It is known that polyphenols are miscible in POM as well as in a great variety of other polymers due to their strong hydrogen bonding capability. POM is an excellent hydrogen bonding acceptor but has no donor capability, unlike nylons, and only a low level of polarity, unlike nylon and polyesters. Thus it has a limited range of "compatibility" with other polymers. The high level of crystallinity of POM also reduces its compatibility with other resins.

There are several toughness tests that measure different aspects of toughness. The notched Izod test measures resistance to crack propagation of an established crack. Tensile elongation and unnotched Izod measure resistance to crack initiation. All of these tests are performed in a way that cause breakage across the direction of flow so they tend to measure the type of toughness in the strongest direction. A molded object of commercial utility will have other dimensions and often tend to break in the weakest direction. A falling weight test such as the Gardner impact is useful for determining a measure of toughness which allows failure in the most brittle direction.

SUMMARY OF THE INVENTION

A toughened thermoplastic polymer composition comprising (a) 1-30 weight percent of a polar toughening agent compatibilized with a polyphenol, and (b) 70-99 weight percent of at least one thermoplastic polymer, the above state percentages being based on the total weight of components (a) and (b) only.

DETAILED DESCRIPTION OF THE INVENTION

This invention relates to thermoplastic polymer compositions that are characterized by improved toughness. The invention includes 70-99 weight percent of at least one thermoplastic polymer and 1-30 weight percent of a polar toughening agent compatibilized with a polyphenol. Preferred compositions include 90-99 weight percent of at least one thermoplastic polymer and 1-10 weight percent of a polar toughening agent compatibilized with a polyphenol.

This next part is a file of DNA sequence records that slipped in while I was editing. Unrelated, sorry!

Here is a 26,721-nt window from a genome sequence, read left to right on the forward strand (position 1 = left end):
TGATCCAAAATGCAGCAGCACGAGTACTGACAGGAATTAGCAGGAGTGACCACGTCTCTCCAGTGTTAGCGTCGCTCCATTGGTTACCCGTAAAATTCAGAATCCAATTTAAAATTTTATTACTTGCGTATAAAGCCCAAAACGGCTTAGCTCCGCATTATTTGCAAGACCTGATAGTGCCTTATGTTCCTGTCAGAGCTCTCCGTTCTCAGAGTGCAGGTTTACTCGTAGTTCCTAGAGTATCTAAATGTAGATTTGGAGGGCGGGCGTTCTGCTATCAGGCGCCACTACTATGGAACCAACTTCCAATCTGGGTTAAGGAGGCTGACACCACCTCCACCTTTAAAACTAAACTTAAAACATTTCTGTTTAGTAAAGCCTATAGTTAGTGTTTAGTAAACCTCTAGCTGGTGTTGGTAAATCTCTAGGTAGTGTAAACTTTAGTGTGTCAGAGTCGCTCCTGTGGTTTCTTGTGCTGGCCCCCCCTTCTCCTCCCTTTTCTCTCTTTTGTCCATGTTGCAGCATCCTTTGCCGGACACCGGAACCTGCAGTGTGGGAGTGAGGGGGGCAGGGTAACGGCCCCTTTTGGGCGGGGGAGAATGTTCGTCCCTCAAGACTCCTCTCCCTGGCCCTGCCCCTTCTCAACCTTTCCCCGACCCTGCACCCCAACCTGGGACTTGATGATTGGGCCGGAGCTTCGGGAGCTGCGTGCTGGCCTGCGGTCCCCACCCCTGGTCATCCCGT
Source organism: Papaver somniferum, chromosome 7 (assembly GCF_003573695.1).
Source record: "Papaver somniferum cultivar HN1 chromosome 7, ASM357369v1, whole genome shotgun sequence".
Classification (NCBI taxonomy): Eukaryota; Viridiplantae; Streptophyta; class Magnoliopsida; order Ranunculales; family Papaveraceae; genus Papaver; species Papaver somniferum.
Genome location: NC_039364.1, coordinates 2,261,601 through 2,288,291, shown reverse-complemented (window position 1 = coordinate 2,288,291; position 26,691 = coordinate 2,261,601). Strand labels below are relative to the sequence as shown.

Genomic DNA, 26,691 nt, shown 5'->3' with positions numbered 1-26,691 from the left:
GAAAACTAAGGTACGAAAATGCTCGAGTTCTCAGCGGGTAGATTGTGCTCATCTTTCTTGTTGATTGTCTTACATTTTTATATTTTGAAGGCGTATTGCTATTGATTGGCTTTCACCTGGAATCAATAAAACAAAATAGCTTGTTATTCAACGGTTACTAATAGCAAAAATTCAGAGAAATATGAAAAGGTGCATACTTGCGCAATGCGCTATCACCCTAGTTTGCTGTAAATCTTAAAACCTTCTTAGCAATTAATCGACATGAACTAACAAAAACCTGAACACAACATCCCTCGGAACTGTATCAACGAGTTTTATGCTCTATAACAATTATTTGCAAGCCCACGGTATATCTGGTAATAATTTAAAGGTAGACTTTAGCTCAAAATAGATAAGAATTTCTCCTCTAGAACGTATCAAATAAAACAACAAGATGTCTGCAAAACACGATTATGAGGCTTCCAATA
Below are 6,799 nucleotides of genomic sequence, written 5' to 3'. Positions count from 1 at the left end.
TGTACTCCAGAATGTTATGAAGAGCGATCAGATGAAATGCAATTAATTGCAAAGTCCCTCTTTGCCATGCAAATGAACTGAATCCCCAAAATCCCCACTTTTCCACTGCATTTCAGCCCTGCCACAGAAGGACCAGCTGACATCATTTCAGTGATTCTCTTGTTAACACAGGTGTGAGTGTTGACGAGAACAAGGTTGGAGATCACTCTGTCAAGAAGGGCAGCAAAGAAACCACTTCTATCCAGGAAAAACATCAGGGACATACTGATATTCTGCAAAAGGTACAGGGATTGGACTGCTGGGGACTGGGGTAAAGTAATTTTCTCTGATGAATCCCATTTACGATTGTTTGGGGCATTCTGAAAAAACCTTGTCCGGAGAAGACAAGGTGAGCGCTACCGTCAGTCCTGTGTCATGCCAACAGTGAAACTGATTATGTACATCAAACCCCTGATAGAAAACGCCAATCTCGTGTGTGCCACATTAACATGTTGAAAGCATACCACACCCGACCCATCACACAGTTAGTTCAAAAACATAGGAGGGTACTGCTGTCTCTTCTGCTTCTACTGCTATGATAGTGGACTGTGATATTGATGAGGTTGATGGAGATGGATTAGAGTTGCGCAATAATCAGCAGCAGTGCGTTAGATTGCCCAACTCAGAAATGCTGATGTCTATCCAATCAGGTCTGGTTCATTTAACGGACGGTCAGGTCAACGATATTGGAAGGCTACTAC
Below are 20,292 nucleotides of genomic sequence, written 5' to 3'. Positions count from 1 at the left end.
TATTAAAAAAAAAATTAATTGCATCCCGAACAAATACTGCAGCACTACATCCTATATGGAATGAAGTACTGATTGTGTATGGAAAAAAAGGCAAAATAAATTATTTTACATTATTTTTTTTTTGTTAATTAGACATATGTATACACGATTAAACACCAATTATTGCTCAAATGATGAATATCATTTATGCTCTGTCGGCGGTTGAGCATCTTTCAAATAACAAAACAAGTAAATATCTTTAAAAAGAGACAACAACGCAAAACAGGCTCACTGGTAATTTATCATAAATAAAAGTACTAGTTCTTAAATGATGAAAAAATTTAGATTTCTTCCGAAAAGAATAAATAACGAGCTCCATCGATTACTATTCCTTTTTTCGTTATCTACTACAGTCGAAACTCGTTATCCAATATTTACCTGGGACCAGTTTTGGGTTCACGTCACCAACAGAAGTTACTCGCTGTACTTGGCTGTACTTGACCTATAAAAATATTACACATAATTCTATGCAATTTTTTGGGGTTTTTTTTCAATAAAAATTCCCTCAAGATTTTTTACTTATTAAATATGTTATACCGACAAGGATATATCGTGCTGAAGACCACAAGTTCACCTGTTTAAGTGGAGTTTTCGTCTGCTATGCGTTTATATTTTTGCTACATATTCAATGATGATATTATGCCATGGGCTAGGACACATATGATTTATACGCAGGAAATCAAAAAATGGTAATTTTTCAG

As used herein, the term "thermoplastic polymer" includes all thermoplastically processable resins. Examples of suitable thermoplastic polymers include, but are not limited to thermoplastic polymers such as polyacetal, including polyoxymethylene, 6,6-polyamide, 6-polyamide, 4,6-polyamide, 12,12-polyamide, 6,12-polyamide, and polyamides containing aromatic monomers, polybutylene terephthalate, polyethylene terephthalate, polyethylene napththalate, polybutylene napththalate, other aromatic polyesters, liquid crystal polymers, polycyclohexane dimethylol terephthalate, copolyetheresters, polyphenylene sulfide, polyacylics, polypropylene, polyethylene, polymethylpentene, polyetherimides, polycarbonate, polysulfone, polyethersulfone, polyphenylene oxide, polystyrene, styrene copolymers, mixtures and graft copolymers of styrene-based polymers and rubber, and glass reinforced or impact modified versions of such resins. Blends of these polymers such as polyphenylene oxide and polyamide blends, and polycarbonate and polybutylene terephthalate, are also suitable for use in this invention.

The term "polyoxymethylene" as used herein includes homopolymers of formaldehyde or of cyclic oligomers of formaldehyde, the terminal groups of which are end-capped by esterification or etherification, and copolymers of formaldehyde or of cyclic oligomers of formaldehyde with oxyalkylene groups with at least two adjacent carbon atoms in the main chain, the terminal groups of which copolymers can be hydroxyl terminated or may be end-capped by esterification or, etherification, and mixtures of homopolymer and copolymer.